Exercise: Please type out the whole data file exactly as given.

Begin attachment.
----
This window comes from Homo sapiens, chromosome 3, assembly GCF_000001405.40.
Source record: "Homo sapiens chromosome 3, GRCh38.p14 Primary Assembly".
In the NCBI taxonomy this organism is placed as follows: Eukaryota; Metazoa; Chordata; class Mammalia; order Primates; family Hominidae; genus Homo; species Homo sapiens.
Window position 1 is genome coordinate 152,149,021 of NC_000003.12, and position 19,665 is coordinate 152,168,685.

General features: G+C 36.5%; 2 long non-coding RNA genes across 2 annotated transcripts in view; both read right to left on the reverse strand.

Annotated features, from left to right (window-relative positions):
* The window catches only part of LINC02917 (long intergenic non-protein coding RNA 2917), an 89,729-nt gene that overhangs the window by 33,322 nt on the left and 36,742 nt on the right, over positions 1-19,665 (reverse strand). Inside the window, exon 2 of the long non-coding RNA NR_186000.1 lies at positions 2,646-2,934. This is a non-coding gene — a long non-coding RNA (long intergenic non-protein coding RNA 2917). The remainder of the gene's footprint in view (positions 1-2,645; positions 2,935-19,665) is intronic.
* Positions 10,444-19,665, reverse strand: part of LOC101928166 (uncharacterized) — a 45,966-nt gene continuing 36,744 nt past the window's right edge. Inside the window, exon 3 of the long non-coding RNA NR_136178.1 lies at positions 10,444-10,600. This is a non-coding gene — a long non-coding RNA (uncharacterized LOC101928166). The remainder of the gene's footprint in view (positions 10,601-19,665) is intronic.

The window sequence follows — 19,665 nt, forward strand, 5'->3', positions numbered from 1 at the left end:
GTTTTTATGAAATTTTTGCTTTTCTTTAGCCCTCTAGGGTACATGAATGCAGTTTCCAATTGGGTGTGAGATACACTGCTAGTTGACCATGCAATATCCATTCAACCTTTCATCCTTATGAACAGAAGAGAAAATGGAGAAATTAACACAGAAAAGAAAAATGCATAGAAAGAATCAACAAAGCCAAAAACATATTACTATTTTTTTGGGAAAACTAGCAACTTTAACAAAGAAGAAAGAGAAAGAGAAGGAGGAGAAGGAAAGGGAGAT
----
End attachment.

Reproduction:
This window comes from Homo sapiens, chromosome 3, assembly GCF_000001405.40.
Source record: "Homo sapiens chromosome 3, GRCh38.p14 Primary Assembly".
In the NCBI taxonomy this organism is placed as follows: Eukaryota; Metazoa; Chordata; class Mammalia; order Primates; family Hominidae; genus Homo; species Homo sapiens.
Window position 1 is genome coordinate 152,149,021 of NC_000003.12, and position 19,665 is coordinate 152,168,685.

General features: G+C 36.5%; 2 long non-coding RNA genes across 2 annotated transcripts in view; both read right to left on the reverse strand.

Annotated features, from left to right (window-relative positions):
* The window catches only part of LINC02917 (long intergenic non-protein coding RNA 2917), an 89,729-nt gene that overhangs the window by 33,322 nt on the left and 36,742 nt on the right, over positions 1-19,665 (reverse strand). Inside the window, exon 2 of the long non-coding RNA NR_186000.1 lies at positions 2,646-2,934. This is a non-coding gene — a long non-coding RNA (long intergenic non-protein coding RNA 2917). The remainder of the gene's footprint in view (positions 1-2,645; positions 2,935-19,665) is intronic.
* Positions 10,444-19,665, reverse strand: part of LOC101928166 (uncharacterized) — a 45,966-nt gene continuing 36,744 nt past the window's right edge. Inside the window, exon 3 of the long non-coding RNA NR_136178.1 lies at positions 10,444-10,600. This is a non-coding gene — a long non-coding RNA (uncharacterized LOC101928166). The remainder of the gene's footprint in view (positions 10,601-19,665) is intronic.

The window sequence follows — 19,665 nt, forward strand, 5'->3', positions numbered from 1 at the left end:
GTTTTTATGAAATTTTTGCTTTTCTTTAGCCCTCTAGGGTACATGAATGCAGTTTCCAATTGGGTGTGAGATACACTGCTAGTTGACCATGCAATATCCATTCAACCTTTCATCCTTATGAACAGAAGAGAAAATGGAGAAATTAACACAGAAAAGAAAAATGCATAGAAAGAATCAACAAAGCCAAAAACATATTACTATTTTTTTGGGAAAACTAGCAACTTTAACAAAGAAGAAAGAGAAAGAGAAGGAGGAGAAGGAAAGGGAGAT